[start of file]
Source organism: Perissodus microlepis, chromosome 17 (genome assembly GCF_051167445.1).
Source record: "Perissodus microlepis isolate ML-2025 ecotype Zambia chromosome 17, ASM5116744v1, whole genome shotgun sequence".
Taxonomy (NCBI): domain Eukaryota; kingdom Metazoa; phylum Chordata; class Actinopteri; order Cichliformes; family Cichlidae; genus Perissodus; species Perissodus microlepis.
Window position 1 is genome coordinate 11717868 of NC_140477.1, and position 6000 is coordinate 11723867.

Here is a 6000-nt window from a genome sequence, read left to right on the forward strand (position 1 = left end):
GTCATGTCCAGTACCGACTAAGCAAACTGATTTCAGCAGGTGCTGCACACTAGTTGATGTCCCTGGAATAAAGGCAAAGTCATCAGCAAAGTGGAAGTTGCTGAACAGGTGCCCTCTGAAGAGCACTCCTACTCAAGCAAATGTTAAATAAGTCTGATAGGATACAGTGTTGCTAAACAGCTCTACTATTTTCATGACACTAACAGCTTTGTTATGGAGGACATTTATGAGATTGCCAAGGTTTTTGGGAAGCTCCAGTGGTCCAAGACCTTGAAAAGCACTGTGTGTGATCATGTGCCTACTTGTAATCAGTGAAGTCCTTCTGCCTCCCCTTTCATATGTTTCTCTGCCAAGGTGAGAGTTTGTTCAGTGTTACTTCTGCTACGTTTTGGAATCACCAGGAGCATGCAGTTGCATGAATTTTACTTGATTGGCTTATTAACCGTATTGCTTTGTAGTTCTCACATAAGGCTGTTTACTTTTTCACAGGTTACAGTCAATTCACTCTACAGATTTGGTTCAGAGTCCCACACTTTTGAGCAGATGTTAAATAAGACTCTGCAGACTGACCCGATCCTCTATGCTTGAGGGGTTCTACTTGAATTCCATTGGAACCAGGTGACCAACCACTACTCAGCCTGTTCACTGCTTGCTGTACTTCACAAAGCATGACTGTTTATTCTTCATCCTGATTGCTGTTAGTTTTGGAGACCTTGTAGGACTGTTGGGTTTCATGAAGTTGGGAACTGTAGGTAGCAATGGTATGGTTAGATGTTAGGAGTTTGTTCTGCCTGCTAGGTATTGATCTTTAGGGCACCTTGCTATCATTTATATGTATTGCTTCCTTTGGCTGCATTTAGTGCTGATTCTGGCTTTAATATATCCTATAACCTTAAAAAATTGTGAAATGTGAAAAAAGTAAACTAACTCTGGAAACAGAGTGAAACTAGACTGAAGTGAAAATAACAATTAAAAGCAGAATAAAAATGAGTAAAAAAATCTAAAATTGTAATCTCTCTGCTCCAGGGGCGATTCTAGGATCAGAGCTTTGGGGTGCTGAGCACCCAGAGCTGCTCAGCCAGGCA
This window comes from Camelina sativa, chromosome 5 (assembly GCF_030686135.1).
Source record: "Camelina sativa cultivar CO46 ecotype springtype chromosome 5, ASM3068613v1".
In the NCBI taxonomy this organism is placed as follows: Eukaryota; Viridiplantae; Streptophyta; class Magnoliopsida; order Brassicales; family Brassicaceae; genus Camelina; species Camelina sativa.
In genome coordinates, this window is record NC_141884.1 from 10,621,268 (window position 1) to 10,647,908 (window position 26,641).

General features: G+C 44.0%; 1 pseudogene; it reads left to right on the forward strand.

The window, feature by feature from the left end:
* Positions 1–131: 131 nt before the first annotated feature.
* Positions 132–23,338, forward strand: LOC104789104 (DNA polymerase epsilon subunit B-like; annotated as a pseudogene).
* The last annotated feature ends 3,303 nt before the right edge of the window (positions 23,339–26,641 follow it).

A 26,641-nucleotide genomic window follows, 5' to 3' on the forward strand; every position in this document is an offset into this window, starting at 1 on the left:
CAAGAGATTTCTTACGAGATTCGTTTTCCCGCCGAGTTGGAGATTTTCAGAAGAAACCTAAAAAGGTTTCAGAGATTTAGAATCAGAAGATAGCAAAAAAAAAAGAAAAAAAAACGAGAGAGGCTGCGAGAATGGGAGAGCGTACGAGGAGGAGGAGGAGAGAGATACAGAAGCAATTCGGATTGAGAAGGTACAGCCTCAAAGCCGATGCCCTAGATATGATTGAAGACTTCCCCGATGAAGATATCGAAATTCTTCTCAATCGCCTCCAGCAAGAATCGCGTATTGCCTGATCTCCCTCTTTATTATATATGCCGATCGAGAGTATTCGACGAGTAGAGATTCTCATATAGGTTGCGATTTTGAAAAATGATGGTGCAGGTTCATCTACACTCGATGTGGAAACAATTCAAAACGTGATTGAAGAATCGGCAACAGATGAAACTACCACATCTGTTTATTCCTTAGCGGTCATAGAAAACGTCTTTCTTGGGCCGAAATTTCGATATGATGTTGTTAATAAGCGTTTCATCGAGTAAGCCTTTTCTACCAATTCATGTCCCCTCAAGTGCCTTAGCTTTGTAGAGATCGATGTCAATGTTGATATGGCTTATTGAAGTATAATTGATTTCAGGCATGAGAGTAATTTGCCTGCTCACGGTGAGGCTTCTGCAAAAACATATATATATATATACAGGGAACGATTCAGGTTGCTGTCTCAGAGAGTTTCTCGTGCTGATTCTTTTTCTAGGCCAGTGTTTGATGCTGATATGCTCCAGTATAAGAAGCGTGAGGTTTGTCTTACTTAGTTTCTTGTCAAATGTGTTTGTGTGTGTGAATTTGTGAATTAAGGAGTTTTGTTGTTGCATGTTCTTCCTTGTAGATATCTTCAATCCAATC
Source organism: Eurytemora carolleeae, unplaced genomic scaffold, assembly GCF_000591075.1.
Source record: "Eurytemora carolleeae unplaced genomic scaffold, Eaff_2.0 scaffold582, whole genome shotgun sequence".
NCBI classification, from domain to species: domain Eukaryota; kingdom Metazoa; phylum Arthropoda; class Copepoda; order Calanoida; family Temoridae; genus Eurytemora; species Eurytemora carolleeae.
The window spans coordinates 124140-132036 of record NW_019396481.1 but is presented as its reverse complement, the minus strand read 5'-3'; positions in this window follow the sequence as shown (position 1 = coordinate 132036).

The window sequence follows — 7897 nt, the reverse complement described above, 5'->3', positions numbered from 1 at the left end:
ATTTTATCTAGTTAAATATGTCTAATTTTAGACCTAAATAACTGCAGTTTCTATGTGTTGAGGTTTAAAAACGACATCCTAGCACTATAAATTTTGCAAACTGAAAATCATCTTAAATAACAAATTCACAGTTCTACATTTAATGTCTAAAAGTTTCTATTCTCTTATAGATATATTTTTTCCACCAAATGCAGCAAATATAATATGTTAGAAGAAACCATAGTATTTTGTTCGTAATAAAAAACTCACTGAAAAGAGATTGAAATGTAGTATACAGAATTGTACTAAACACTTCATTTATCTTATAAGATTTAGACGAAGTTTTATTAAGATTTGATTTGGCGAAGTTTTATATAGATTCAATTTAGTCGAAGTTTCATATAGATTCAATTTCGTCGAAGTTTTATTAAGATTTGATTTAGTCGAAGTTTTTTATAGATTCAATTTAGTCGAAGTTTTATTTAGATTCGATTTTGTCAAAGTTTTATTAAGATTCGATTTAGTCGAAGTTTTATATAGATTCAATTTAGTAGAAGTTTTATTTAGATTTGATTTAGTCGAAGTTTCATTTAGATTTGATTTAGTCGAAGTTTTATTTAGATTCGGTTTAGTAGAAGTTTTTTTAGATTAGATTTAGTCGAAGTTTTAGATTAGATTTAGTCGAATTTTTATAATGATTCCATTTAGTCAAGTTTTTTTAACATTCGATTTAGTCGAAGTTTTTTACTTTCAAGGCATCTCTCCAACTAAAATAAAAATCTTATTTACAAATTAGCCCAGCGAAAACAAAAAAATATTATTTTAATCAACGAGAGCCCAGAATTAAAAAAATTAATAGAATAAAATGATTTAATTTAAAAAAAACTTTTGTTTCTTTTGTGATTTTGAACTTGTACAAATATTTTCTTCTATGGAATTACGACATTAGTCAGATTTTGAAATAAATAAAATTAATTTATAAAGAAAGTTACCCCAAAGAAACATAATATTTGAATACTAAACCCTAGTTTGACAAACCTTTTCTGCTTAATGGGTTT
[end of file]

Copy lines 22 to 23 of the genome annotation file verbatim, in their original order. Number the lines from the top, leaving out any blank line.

The window sequence follows — 7897 nt, the reverse complement described above, 5'->3', positions numbered from 1 at the left end:
ATTTTATCTAGTTAAATATGTCTAATTTTAGACCTAAATAACTGCAGTTTCTATGTGTTGAGGTTTAAAAACGACATCCTAGCACTATAAATTTTGCAAACTGAAAATCATCTTAAATAACAAATTCACAGTTCTACATTTAATGTCTAAAAGTTTCTATTCTCTTATAGATATATTTTTTCCACCAAATGCAGCAAATATAATATGTTAGAAGAAACCATAGTATTTTGTTCGTAATAAAAAACTCACTGAAAAGAGATTGAAATGTAGTATACAGAATTGTACTAAACACTTCATTTATCTTATAAGATTTAGACGAAGTTTTATTAAGATTTGATTTGGCGAAGTTTTATATAGATTCAATTTAGTCGAAGTTTCATATAGATTCAATTTCGTCGAAGTTTTATTAAGATTTGATTTAGTCGAAGTTTTTTATAGATTCAATTTAGTCGAAGTTTTATTTAGATTCGATTTTGTCAAAGTTTTATTAAGATTCGATTTAGTCGAAGTTTTATATAGATTCAATTTAGTAGAAGTTTTATTTAGATTTGATTTAGTCGAAGTTTCATTTAGATTTGATTTAGTCGAAGTTTTATTTAGATTCGGTTTAGTAGAAGTTTTTTTAGATTAGATTTAGTCGAAGTTTTAGATTAGATTTAGTCGAATTTTTATAATGATTCCATTTAGTCAAGTTTTTTTAACATTCGATTTAGTCGAAGTTTTTTACTTTCAAGGCATCTCTCCAACTAAAATAAAAATCTTATTTACAAATTAGCCCAGCGAAAACAAAAAAATATTATTTTAATCAACGAGAGCCCAGAATTAAAAAAATTAATAGAATAAAATGATTTAATTTAAAAAAAACTTTTGTTTCTTTTGTGATTTTGAACTTGTACAAATATTTTCTTCTATGGAATTACGACATTAGTCAGATTTTGAAATAAATAAAATTAATTTATAAAGAAAGTTACCCCAAAGAAACATAATATTTGAATACTAAACCCTAGTTTGACAAACCTTTTCTGCTTAATGGGTTT